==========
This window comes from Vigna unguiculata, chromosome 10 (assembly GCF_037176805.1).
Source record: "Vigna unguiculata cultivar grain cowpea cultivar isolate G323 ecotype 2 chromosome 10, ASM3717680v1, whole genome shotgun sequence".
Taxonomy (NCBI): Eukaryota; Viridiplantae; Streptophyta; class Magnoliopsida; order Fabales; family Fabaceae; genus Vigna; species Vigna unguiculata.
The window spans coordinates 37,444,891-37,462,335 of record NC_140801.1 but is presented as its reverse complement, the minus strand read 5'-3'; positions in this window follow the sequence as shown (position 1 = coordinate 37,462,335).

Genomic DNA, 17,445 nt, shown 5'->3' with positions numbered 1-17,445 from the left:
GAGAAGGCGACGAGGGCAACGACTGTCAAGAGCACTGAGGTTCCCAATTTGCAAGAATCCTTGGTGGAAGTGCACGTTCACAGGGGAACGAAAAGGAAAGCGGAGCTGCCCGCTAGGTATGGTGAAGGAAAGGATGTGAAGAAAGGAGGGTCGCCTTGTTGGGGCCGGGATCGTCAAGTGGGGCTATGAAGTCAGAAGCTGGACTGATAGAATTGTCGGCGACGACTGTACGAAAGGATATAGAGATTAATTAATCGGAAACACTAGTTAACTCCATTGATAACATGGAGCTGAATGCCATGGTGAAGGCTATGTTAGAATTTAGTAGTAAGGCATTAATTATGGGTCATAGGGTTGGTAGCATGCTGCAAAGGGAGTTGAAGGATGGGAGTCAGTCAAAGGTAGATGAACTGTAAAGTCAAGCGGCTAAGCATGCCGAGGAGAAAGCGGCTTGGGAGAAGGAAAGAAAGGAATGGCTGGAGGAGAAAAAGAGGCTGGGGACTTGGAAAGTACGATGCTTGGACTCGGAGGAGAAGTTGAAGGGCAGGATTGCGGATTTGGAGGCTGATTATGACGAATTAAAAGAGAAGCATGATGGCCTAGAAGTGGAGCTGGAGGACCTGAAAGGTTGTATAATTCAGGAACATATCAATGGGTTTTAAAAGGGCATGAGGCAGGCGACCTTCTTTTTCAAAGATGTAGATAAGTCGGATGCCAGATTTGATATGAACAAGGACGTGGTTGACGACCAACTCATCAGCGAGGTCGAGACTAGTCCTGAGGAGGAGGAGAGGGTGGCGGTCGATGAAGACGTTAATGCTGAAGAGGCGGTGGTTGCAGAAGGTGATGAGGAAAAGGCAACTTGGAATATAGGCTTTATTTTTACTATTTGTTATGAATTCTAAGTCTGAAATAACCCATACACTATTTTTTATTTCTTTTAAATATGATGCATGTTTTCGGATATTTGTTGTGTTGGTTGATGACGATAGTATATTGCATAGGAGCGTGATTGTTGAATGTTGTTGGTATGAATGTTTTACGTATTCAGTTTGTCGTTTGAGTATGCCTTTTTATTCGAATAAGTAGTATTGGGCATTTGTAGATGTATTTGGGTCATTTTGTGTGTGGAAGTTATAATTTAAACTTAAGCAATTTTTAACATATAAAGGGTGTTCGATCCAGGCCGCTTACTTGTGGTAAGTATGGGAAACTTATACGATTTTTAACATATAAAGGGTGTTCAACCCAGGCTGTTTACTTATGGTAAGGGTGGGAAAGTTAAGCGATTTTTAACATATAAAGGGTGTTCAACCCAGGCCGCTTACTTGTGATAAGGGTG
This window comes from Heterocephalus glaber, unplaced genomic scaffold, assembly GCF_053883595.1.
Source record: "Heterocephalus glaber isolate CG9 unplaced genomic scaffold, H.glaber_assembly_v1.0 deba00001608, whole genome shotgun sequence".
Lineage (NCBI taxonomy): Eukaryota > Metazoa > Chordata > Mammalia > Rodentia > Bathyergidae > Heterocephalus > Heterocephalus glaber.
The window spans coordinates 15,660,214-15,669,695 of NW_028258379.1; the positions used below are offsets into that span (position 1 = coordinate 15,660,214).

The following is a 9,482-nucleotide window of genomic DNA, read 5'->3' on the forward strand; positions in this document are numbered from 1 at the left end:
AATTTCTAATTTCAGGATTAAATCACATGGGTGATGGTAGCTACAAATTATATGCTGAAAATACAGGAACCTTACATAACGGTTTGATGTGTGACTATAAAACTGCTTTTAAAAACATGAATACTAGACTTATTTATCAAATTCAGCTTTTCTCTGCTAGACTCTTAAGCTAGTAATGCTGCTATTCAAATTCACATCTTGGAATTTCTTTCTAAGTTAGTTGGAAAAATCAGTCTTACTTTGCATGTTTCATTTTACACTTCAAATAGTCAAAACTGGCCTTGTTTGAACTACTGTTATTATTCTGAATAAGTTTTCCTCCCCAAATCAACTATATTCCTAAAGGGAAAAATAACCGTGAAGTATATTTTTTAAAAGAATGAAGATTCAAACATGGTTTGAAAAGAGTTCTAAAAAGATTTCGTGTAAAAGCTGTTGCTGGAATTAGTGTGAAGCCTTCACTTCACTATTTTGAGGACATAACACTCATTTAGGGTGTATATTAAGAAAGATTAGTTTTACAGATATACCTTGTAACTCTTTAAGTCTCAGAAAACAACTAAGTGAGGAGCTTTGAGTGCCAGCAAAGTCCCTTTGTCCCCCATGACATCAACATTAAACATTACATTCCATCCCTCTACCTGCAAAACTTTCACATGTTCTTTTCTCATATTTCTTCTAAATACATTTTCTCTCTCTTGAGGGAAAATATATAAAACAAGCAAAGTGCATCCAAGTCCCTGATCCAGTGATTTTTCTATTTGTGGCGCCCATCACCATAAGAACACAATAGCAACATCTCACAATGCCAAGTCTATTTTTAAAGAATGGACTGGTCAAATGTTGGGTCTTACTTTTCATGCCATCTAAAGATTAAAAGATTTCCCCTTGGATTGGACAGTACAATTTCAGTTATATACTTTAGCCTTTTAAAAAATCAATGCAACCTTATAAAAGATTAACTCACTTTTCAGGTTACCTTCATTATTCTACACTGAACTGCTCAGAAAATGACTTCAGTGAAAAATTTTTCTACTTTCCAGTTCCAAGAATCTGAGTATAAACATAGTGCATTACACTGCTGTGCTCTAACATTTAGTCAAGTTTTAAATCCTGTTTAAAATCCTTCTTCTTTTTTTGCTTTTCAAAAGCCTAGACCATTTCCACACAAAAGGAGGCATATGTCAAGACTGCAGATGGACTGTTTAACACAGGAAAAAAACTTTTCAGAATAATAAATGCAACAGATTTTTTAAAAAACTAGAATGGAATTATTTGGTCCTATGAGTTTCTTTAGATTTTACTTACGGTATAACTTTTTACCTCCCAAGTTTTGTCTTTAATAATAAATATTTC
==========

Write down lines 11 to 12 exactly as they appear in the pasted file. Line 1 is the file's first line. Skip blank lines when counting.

The following is a 9,482-nucleotide window of genomic DNA, read 5'->3' on the forward strand; positions in this document are numbered from 1 at the left end:
AATTTCTAATTTCAGGATTAAATCACATGGGTGATGGTAGCTACAAATTATATGCTGAAAATACAGGAACCTTACATAACGGTTTGATGTGTGACTATAAAACTGCTTTTAAAAACATGAATACTAGACTTATTTATCAAATTCAGCTTTTCTCTGCTAGACTCTTAAGCTAGTAATGCTGCTATTCAAATTCACATCTTGGAATTTCTTTCTAAGTTAGTTGGAAAAATCAGTCTTACTTTGCATGTTTCATTTTACACTTCAAATAGTCAAAACTGGCCTTGTTTGAACTACTGTTATTATTCTGAATAAGTTTTCCTCCCCAAATCAACTATATTCCTAAAGGGAAAAATAACCGTGAAGTATATTTTTTAAAAGAATGAAGATTCAAACATGGTTTGAAAAGAGTTCTAAAAAGATTTCGTGTAAAAGCTGTTGCTGGAATTAGTGTGAAGCCTTCACTTCACTATTTTGAGGACATAACACTCATTTAGGGTGTATATTAAGAAAGATTAGTTTTACAGATATACCTTGTAACTCTTTAAGTCTCAGAAAACAACTAAGTGAGGAGCTTTGAGTGCCAGCAAAGTCCCTTTGTCCCCCATGACATCAACATTAAACATTACATTCCATCCCTCTACCTGCAAAACTTTCACATGTTCTTTTCTCATATTTCTTCTAAATACATTTTCTCTCTCTTGAGGGAAAATATATAAAACAAGCAAAGTGCATCCAAGTCCCTGATCCAGTGATTTTTCTATTTGTGGCGCCCATCACCATAAGAACACAATAGCAACATCTCACAATGCCAAGTCTATTTTTAAAGAATGGACTGGTCAAATGTTGGGTCTTACTTTTCATGCCATCTAAAGATTAAAAGATTTCCCCTTGGATTGGACAGTACAATTTCAGTTATATACTTTAGCCTTTTAAAAAATCAATGCAACCTTATAAAAGATTAACTCACTTTTCAGGTTACCTTCATTATTCTACACTGAACTGCTCAGAAAATGACTTCAGTGAAAAATTTTTCTACTTTCCAGTTCCAAGAATCTGAGTATAAACATAGTGCATTACACTGCTGTGCTCTAACATTTAGTCAAGTTTTAAATCCTGTTTAAAATCCTTCTTCTTTTTTTGCTTTTCAAAAGCCTAGACCATTTCCACACAAAAGGAGGCATATGTCAAGACTGCAGATGGACTGTTTAACACAGGAAAAAAACTTTTCAGAATAATAAATGCAACAGATTTTTTAAAAAACTAGAATGGAATTATTTGGTCCTATGAGTTTCTTTAGATTTTACTTACGGTATAACTTTTTACCTCCCAAGTTTTGTCTTTAATAATAAATATTTC